• Also as referenced earlier, my attention felt very split by having my toddler daughter with me. I very much look forward to the experience of going alone this year, while I also look forward to eventually taking her with me again when she is a little bit older.
  • I still lack confidence/standing in personal power in a variety of settings/contexts.
  • The experiences that were the most potent were those unanticipated or planned for, like a misty morning walk around the lake with my sister-in-law, or watching the full moon rise over the ritual circle.
  • It is possible to forge a connection with the land somewhere other than where I live.
  • I like new experiences—fresh surprises. Unexpected experiences hold most power. What I was looking forward to/expecting was a letdown, what I did not have preconceived notions about was rewarding.
  • I very much appreciated and enjoyed the opportunity to spend quality time with my sister-in-law and before this experience had never spent time with her one on one without my brother or my mom also around.
  • Another unlooked for and unexpected experience was when I was volunteering as as temple priestess in Brigid’s temple and the main altar caught fire. I beat the flaming vines and tablecloth and candles out with my sandal while wearing my toddler daughter in a baby carrier asleep on my chest. It was a fiery initiation into service to Brigid and I think was actually the beginning “spark” of our business dedicated to her (I heard in the woods during a woodspriestess experience last year that Brigid does not need/want me as a priestess [that service is to Gaia], but she wants us as “dedicants.”)
  • Being a merchant was really fun. It was also a significant expenditure of energy.
  • I had several experiences and conversations that told me I might be overlooking the capacities of those around me.
  • I noticed that while being an excellent bonding and sisterhood experience there might also be an inhibiting factor to be present with existing friends and relatives (both in the sense of me possibly inhibiting them and them me), because we have such history and past, established means of interacting with each other/what we expect from each other, etc., so perhaps we were embarrassed to “let it all hang out” (emotionally and literally!), because we have an existing friendship rather than a festival only relationship/friendship. However, at the same time, it was also an opportunity to deepen, grow, and know each other better and I’d much rather have that than a once-a-year-festival-based friendship, that is likely less whole and authentic, though also perhaps less complicated too.

I also made a lot of observations about the role of non-facilitating members during rituals as well, previously explored in part in this past post:

…I witnessed how easily a ritual can lose power when the co-circlers do not take the ritual seriously. It is easy and simplistic to point to the Priestess as the one who “failed” to hold the energy of the circle, but the responsibility for the circle belongs to all its members. Ruth Barrett in Women’s Rites, Women’s Mysteries explains the responsibilities of circle participants as such: “Ritual Priestessing is not for the faint of heart. If you fear chaos, the unexpected, or the unforeseen, choose another vocation. A ritual facilitator regularly finds herself in challenging situations that are not at all what she originally planned. In order to facilitate others, you first need to know how to be a good participant. I don’t believe that it is possible for a woman to priestess/facilitate a ritual effectively until she first knows how to truly participate in one…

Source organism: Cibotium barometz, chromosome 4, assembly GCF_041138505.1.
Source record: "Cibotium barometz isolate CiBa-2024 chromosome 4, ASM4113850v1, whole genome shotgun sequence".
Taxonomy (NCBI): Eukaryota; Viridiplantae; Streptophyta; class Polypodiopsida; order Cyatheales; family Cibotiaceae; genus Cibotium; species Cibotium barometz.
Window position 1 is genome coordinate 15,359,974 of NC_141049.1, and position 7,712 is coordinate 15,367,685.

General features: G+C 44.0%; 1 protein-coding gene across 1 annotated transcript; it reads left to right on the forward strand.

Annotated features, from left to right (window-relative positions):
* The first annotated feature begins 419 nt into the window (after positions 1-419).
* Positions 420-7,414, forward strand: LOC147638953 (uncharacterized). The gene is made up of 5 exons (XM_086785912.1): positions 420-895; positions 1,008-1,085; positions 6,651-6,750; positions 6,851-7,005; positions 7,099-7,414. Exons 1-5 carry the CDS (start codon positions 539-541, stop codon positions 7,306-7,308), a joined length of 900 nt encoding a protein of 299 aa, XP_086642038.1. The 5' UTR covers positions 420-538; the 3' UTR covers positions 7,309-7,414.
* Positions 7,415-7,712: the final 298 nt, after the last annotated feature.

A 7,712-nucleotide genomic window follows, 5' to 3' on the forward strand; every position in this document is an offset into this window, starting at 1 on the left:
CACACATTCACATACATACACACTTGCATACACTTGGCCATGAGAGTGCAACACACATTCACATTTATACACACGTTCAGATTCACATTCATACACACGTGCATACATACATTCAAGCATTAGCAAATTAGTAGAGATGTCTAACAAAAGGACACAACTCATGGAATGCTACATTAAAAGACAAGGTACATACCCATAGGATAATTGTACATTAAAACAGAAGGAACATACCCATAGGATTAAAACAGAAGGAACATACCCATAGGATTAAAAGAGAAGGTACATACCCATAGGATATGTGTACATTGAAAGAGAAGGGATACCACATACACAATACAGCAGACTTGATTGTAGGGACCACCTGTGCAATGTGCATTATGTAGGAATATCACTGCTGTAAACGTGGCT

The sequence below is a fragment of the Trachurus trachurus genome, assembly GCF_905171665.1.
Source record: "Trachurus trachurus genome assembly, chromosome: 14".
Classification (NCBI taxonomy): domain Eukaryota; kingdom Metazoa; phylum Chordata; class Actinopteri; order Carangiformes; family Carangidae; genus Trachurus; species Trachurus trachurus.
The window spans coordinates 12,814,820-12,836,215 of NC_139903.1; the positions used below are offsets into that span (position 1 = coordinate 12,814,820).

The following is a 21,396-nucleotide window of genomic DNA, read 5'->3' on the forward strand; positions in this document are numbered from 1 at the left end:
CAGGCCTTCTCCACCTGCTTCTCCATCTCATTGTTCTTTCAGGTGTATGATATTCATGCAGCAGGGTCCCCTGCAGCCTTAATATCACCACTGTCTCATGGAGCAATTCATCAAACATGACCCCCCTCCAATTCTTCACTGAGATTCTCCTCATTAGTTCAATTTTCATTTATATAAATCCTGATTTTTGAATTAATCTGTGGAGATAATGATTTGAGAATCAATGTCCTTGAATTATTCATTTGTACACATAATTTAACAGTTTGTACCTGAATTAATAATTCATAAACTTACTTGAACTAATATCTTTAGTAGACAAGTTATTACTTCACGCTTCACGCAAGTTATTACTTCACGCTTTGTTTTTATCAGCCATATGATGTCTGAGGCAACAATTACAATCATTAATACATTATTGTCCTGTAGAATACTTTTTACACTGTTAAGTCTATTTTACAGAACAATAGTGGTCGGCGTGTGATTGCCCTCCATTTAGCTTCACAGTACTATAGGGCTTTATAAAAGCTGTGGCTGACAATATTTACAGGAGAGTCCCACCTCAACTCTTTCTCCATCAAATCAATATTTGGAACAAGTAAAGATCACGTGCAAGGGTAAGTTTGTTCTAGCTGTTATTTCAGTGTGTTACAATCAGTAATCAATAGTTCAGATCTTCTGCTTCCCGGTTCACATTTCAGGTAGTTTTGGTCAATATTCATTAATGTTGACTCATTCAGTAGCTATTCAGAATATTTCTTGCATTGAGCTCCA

I would also add “avoid heckling.” What does this mean? In my observations at the GGG, I noticed a trend for circle participants to call out different comments in a joking way, either across the circle or to the woman facilitating the ceremony. While it seemed to be done in a light-hearted way and perhaps was the local custom of this group of women, the effect on the group as a whole was striking. The “heckling”—at least to me—led to palpable energy “leaks” in the ritual container and resulted in a commensurate drop in the power and focus of the circle.

via Co-Circling & The Priestess Path | WoodsPriestess.

Continuing my jotted notes:

  • No heckling
  • The middle of ritual matters—a successful ritual has to have a working phase
  • It is easy to be critical and when you’re just watching.
  • Low energy? How do we contribute to that? Group members hold powerful responsibility too!
  • Leadership matters and is big responsibility and sacred duty.
  • Letting go of self-pressure, perhaps in the name of “self-care,” can have a definite negative impact on others (this is more a judgement by me of others, though I want to take heed of what I noticed so I don’t do the same thing to other people—I noticed that phrases like, “cut yourself slack” or “be flexible” or “go with the flow,” or, “don’t put too much pressure on yourself,” can be used as excuses for doing a bad job, letting other people down, and failing, basically).

And, some pictures (captions will show if you click to enlarge):

Related past posts:

Gaea Goddess Gathering: Listen to the wise woman….

I make the effort

The Warrior-Priestess

Co-Circling & The Priestess Path

Be Still

Moonpriestess

Woodspriestess: Brigid

 

 

Categories: community, friends, GGG, Goddess, night, priestess, retreat, reviews, ritual, self-care, spirituality, thealogy, womanspirit, women, women's circle | 1 Comment